PEORIA — Goodwill volunteers spent Saturday handing out food, clothes and supplies in preparation for winter at the 10th annual Stand Down for Homeless Veterans at Dozer Park.
“Veterans are special to us because of what they have done for us and our country, so we owe a debt of gratitude back to them,” said Don Johnson, president and CEO of Goodwill Industries of Central Illinois.
Roughly 187 veterans came from across the area, bused in from Springfield, Bloomington, Danville and other cities, to utilize the services provided by Goodwill.
“This is one event you want the numbers to go down,” said Johanna Wagner, senior program manager for veterans and employment services. This year, fewer veterans were served, but ultimately, the goal is for no one to need the resources brought to the Stand Down.
About 250 volunteers helped to provide hot meals, hot showers and haircuts in addition to the clothes and supplies the veterans may need going into winter.
Some of the goods were donated for the Veterans’ Service program, but Goodwill also purchased brand new coats, hats, gloves, sleeping bags, sweatshirts, boots and personal hygiene products.
“It starts off with retail and that donation is the basis of how we fund it, but we actually go out and specifically ask dollars from the community to help us,” Johnson said. “We’ve had a lot of support. This year for this event we raised well over $100,000.”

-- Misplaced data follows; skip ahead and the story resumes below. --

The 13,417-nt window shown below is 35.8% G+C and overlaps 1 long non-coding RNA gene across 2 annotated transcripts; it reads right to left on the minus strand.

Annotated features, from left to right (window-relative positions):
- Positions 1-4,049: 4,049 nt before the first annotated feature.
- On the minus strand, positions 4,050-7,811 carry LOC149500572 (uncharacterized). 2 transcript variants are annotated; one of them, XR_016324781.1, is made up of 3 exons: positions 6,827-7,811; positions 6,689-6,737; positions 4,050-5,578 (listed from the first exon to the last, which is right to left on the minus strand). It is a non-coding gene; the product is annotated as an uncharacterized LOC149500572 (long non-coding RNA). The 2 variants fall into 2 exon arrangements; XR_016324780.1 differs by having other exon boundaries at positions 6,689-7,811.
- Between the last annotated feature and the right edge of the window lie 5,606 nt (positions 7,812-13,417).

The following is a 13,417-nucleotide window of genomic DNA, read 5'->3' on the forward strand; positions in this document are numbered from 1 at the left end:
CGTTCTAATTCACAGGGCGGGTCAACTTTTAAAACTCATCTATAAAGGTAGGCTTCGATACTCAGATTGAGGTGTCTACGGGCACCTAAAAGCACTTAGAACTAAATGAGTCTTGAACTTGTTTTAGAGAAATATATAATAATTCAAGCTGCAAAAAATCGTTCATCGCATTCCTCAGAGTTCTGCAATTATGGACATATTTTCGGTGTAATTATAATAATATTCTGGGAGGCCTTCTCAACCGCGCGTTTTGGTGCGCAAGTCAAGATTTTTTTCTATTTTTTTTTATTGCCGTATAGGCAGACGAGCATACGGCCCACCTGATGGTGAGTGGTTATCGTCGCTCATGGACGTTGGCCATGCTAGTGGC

Medical and dental services also partner with Goodwill and checked veterans for health concerns at the Stand Down.
“When people donate and they buy from our stores, 99 cents of every dollar comes back into our programs so that we can offer these things for free,” Wagner said.
Depending on their needs, the veterans walked away with $200 to $400 worth of supplies, Johnson said.
“Some of the veterans that come through here, they don’t always have a need for everything that we’re giving today, but they have a need to interact with others that maybe have been through the same thing as they have been through,” Wagner said.
That camaraderie continues to bring the veterans together and helps them to support each other, Johnson said.
Leon Ruffus, an Army veteran who served in active duty in the 1980s, said he was skeptical of the program at first.
“They said, ‘We can help you,’ and I said ‘Oh yeah? Prove it.’”
They proved it five years ago by helping him renew his Permanent Employee Registration Card, which is required to work as a security guard in Illinois. So he stuck around.
“I always said when you down and somebody helps you, then you help the next person,” Ruffus said.
Now he helps to advocate for the program, telling other veterans how it can help them.
“A lot of these veterans, and that’s including myself, are very proud. We have a hard time accepting handouts,” he said. “But they’re not handing you nothing — you gotta work for it.”
Wagner says the Stand Down is like Christmas for her, but she works to help veterans year round, offering computer access, assistance with job certifications, mock interviews and workshops.
“If a veteran came in to me a month from now and said ‘I need a winter coat, hat and gloves,’ they’d get it. ‘I got a job, I need steel-toe boots,’ we get it. We take care of them because that’s what Goodwill does,” she said.
Once their clients have jobs, employment services at Goodwill Commons, 2319 E. War Memorial Drive, make sure they can overcome all the other barriers, like uniforms, licenses, equipment or even knives for a budding chef.
“There’s jobs out there, but we need to understand that there’s more than just showing up on Monday morning at 8 o'clock. There’s other things that are factored in,” Wagner said.
Kelsey Watznauer can be reached at email@example.com. Follow her on Twitter @kwatznauer.